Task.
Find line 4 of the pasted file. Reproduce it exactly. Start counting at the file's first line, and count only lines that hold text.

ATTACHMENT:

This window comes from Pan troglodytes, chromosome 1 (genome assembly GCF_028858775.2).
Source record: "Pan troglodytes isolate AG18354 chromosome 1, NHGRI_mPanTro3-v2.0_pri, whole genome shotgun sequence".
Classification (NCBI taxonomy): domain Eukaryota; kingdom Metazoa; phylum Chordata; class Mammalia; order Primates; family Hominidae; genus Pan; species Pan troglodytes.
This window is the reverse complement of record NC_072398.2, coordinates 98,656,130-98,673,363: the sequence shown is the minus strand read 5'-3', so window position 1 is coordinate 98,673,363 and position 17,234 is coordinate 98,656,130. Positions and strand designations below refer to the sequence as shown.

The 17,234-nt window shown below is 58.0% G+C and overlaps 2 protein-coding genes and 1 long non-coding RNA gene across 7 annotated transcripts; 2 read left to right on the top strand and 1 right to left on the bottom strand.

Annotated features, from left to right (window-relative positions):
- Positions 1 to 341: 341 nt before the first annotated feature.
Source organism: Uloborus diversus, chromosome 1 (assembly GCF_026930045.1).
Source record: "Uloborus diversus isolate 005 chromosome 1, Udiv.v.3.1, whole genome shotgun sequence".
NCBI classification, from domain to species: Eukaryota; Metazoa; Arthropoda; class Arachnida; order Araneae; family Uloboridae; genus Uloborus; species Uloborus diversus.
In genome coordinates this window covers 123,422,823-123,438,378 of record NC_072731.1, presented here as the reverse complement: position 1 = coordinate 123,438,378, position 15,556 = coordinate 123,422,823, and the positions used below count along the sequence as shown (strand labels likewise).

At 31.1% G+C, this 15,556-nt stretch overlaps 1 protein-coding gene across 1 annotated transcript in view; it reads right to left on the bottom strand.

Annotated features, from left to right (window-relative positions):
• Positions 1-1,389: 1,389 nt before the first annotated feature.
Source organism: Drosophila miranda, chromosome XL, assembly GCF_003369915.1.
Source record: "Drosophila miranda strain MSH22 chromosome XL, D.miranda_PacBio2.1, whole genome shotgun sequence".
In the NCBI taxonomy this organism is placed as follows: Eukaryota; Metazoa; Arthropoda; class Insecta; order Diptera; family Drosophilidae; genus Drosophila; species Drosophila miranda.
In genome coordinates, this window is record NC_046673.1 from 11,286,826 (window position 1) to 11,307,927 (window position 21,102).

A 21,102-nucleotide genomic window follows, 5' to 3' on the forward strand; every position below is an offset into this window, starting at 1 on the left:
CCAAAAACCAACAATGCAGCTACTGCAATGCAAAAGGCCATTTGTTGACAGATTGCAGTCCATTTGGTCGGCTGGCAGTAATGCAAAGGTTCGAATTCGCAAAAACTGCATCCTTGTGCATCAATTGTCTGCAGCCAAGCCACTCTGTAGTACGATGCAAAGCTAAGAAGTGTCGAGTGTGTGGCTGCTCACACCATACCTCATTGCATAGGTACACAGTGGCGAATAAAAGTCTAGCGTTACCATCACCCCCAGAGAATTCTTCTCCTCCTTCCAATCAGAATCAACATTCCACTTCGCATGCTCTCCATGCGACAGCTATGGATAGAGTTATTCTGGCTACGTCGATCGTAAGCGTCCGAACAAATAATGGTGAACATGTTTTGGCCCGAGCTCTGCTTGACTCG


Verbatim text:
This window is the reverse complement of record NC_072398.2, coordinates 98,656,130-98,673,363: the sequence shown is the minus strand read 5'-3', so window position 1 is coordinate 98,673,363 and position 17,234 is coordinate 98,656,130. Positions and strand designations below refer to the sequence as shown.